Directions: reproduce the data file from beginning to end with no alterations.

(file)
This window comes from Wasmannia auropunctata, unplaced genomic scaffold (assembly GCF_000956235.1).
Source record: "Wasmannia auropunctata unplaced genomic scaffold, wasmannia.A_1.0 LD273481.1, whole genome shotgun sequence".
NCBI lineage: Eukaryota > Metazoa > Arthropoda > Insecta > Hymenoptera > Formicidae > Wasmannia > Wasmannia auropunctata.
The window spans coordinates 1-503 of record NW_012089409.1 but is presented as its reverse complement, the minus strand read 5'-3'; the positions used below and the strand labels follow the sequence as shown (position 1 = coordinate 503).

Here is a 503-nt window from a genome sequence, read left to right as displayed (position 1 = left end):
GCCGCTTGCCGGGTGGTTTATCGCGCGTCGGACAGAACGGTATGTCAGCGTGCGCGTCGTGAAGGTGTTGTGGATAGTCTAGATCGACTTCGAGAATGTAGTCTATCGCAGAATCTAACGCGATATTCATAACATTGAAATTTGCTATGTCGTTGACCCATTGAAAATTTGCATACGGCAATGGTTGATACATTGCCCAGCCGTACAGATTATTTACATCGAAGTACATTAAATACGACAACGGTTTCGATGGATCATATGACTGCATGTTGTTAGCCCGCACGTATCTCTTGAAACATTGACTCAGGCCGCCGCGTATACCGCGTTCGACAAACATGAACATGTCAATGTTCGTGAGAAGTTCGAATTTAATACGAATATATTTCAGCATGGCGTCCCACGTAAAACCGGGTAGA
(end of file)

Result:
This window comes from Wasmannia auropunctata, unplaced genomic scaffold (assembly GCF_000956235.1).
Source record: "Wasmannia auropunctata unplaced genomic scaffold, wasmannia.A_1.0 LD273481.1, whole genome shotgun sequence".
NCBI lineage: Eukaryota > Metazoa > Arthropoda > Insecta > Hymenoptera > Formicidae > Wasmannia > Wasmannia auropunctata.
The window spans coordinates 1-503 of record NW_012089409.1 but is presented as its reverse complement, the minus strand read 5'-3'; the positions used below and the strand labels follow the sequence as shown (position 1 = coordinate 503).

Here is a 503-nt window from a genome sequence, read left to right as displayed (position 1 = left end):
GCCGCTTGCCGGGTGGTTTATCGCGCGTCGGACAGAACGGTATGTCAGCGTGCGCGTCGTGAAGGTGTTGTGGATAGTCTAGATCGACTTCGAGAATGTAGTCTATCGCAGAATCTAACGCGATATTCATAACATTGAAATTTGCTATGTCGTTGACCCATTGAAAATTTGCATACGGCAATGGTTGATACATTGCCCAGCCGTACAGATTATTTACATCGAAGTACATTAAATACGACAACGGTTTCGATGGATCATATGACTGCATGTTGTTAGCCCGCACGTATCTCTTGAAACATTGACTCAGGCCGCCGCGTATACCGCGTTCGACAAACATGAACATGTCAATGTTCGTGAGAAGTTCGAATTTAATACGAATATATTTCAGCATGGCGTCCCACGTAAAACCGGGTAGA